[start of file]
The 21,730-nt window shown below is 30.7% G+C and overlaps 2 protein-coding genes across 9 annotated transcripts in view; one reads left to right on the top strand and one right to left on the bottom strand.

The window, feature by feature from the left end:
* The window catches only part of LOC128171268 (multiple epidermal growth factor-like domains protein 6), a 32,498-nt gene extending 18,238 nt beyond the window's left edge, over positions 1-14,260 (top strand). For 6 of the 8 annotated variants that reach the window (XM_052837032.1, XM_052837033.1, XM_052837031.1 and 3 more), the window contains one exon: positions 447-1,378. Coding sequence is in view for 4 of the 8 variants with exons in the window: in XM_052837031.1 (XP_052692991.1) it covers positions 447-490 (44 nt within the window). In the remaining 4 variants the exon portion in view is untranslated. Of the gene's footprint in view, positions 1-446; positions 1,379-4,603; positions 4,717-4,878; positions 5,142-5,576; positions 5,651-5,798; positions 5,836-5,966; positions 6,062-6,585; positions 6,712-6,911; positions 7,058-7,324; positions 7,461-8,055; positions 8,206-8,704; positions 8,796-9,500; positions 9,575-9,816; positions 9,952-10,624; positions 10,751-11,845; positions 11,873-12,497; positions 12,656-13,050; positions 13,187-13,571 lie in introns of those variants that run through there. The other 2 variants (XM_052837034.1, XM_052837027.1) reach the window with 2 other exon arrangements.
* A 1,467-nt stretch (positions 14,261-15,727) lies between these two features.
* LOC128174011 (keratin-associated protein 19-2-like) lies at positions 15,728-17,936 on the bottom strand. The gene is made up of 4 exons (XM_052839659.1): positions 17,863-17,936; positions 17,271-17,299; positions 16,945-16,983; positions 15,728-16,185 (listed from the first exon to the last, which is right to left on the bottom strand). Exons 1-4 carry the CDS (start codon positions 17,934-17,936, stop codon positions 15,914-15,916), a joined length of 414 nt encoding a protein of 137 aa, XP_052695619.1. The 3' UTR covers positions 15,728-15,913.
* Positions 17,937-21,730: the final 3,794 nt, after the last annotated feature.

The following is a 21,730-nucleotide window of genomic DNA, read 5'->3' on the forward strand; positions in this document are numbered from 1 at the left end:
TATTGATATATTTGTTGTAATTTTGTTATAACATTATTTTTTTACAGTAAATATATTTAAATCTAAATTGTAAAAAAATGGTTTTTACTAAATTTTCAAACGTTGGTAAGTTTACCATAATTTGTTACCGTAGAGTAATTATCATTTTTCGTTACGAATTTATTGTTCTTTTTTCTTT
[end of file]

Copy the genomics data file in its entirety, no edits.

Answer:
The 21,730-nt window shown below is 30.7% G+C and overlaps 2 protein-coding genes across 9 annotated transcripts in view; one reads left to right on the top strand and one right to left on the bottom strand.

The window, feature by feature from the left end:
* The window catches only part of LOC128171268 (multiple epidermal growth factor-like domains protein 6), a 32,498-nt gene extending 18,238 nt beyond the window's left edge, over positions 1-14,260 (top strand). For 6 of the 8 annotated variants that reach the window (XM_052837032.1, XM_052837033.1, XM_052837031.1 and 3 more), the window contains one exon: positions 447-1,378. Coding sequence is in view for 4 of the 8 variants with exons in the window: in XM_052837031.1 (XP_052692991.1) it covers positions 447-490 (44 nt within the window). In the remaining 4 variants the exon portion in view is untranslated. Of the gene's footprint in view, positions 1-446; positions 1,379-4,603; positions 4,717-4,878; positions 5,142-5,576; positions 5,651-5,798; positions 5,836-5,966; positions 6,062-6,585; positions 6,712-6,911; positions 7,058-7,324; positions 7,461-8,055; positions 8,206-8,704; positions 8,796-9,500; positions 9,575-9,816; positions 9,952-10,624; positions 10,751-11,845; positions 11,873-12,497; positions 12,656-13,050; positions 13,187-13,571 lie in introns of those variants that run through there. The other 2 variants (XM_052837034.1, XM_052837027.1) reach the window with 2 other exon arrangements.
* A 1,467-nt stretch (positions 14,261-15,727) lies between these two features.
* LOC128174011 (keratin-associated protein 19-2-like) lies at positions 15,728-17,936 on the bottom strand. The gene is made up of 4 exons (XM_052839659.1): positions 17,863-17,936; positions 17,271-17,299; positions 16,945-16,983; positions 15,728-16,185 (listed from the first exon to the last, which is right to left on the bottom strand). Exons 1-4 carry the CDS (start codon positions 17,934-17,936, stop codon positions 15,914-15,916), a joined length of 414 nt encoding a protein of 137 aa, XP_052695619.1. The 3' UTR covers positions 15,728-15,913.
* Positions 17,937-21,730: the final 3,794 nt, after the last annotated feature.

The following is a 21,730-nucleotide window of genomic DNA, read 5'->3' on the forward strand; positions in this document are numbered from 1 at the left end:
TATTGATATATTTGTTGTAATTTTGTTATAACATTATTTTTTTACAGTAAATATATTTAAATCTAAATTGTAAAAAAATGGTTTTTACTAAATTTTCAAACGTTGGTAAGTTTACCATAATTTGTTACCGTAGAGTAATTATCATTTTTCGTTACGAATTTATTGTTCTTTTTTCTTT